Murders Down In Pittsburgh, Other Shootings Up

Sep 16, 2015

Pittsburgh Mayor Bill Peduto and Police Chief Cameron McLay addressed a crowd Wednesday acknowledging a decrease in city homicides despite an increase in city shootings.
Credit Casey Chafin / 90.5 WESA

  A day after community leaders called for an end to the violence in the city, Pittsburgh Mayor Bill Peduto and Police Chief Cameron McLay said Wednesday there are fewer homicides this year despite an uptick in area shootings.

“It’s not an epidemic of violence outside the norm of this city,” McLay said.

The number of homicides in the city in 2015 is on pace with the five-year average and down 18 percent from 2014, “but still it’s still an all-hands-on-deck emergency when we have this many young people dying,” McLay said.

But they might not have enough hands to pull from, he said. The police bureau is down 57 officers from Peduto's stated goal of 900 citywide.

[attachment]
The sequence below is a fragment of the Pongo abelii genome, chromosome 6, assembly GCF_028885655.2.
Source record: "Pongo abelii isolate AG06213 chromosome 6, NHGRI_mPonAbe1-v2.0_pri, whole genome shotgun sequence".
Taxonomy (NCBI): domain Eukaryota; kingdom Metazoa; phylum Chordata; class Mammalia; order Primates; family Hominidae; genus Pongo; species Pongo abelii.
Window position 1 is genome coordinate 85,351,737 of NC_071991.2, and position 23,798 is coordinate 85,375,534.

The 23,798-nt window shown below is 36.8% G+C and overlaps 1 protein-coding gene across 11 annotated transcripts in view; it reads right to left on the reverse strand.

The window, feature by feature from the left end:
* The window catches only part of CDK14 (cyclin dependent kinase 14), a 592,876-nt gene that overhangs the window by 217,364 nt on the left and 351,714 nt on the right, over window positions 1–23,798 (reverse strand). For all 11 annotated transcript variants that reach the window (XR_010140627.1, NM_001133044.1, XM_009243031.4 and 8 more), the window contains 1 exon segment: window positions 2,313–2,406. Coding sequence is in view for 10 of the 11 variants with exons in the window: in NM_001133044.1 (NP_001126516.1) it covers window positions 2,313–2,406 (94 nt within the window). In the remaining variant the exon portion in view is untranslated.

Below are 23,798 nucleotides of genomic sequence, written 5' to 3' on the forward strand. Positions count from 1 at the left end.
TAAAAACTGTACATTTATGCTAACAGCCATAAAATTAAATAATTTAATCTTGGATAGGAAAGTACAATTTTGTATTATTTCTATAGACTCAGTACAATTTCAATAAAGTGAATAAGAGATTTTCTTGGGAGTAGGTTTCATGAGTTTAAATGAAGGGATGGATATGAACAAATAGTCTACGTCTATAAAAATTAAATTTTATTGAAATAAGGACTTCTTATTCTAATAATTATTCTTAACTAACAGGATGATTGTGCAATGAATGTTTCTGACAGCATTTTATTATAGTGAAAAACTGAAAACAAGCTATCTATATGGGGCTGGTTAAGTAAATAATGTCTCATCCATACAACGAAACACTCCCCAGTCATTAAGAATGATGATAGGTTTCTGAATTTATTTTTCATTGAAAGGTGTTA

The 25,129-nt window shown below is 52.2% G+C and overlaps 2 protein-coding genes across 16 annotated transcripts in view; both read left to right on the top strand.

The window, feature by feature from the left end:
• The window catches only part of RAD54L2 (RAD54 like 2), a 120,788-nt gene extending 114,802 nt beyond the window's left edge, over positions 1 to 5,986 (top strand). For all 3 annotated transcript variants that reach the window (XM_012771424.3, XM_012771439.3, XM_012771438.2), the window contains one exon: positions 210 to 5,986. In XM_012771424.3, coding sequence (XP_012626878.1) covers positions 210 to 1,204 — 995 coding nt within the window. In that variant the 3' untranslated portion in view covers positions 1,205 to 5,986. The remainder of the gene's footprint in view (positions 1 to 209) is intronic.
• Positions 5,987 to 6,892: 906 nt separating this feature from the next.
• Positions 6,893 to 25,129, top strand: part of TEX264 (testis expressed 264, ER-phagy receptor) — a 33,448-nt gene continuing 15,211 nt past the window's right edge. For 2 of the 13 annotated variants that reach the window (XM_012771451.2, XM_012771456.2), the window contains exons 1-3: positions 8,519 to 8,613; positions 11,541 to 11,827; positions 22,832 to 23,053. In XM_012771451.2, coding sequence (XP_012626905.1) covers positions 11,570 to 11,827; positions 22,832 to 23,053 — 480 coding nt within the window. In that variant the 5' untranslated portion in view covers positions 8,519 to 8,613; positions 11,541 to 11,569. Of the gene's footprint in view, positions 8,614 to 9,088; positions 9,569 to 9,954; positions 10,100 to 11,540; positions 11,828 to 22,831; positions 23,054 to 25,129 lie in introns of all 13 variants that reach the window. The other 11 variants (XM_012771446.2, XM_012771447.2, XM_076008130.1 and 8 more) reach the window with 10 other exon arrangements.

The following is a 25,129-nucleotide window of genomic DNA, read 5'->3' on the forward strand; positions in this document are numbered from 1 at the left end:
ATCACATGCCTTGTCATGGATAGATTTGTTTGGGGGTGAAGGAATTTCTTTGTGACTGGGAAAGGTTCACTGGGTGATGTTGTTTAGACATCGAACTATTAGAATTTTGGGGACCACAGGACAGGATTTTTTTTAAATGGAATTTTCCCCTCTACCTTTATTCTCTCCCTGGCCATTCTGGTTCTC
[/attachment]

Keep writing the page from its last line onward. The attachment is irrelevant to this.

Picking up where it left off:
Pittsburgh police map homicides over time. While down for the year, officials say shootings are still on the rise.
Credit Casey Chafin / 90.5 WESA

  According to police bureau statistics, 72 percent of murders are due to retaliation, drugs or robbery.

Assistant Commander Schubert Schubert said the first 48 hours after a murder are a critical time, not only to solve the murder, but to make the community feel safe and let them know the police are there to help. Schubert said efforts in the community to get people to “trust us enough to call 911” include a stronger neighborhood presence, door knocking and holding events with residents.

“It’s more than a police issue or a crime issue, it’s a community issue,” Peduto said.  “There’s trauma in our communities and we need to heal it.”

The homicide clearance rate is currently about 48 percent, officials said.

McLay said there needs to more of an emphasis on crime prevention.

“With good analysis you  can work a lot smarter," he said. "You’re able to solve problems while they’re smaller so you don’t have to use personnel-heavy tactics such as saturation patrols when you can solve a problem when it’s just beginning to emerge."

Thirty members of the police bureau will attend a program at John Jay University to develop a new strategy to stop violent crimes. McLay said those strategies will be implemented in January.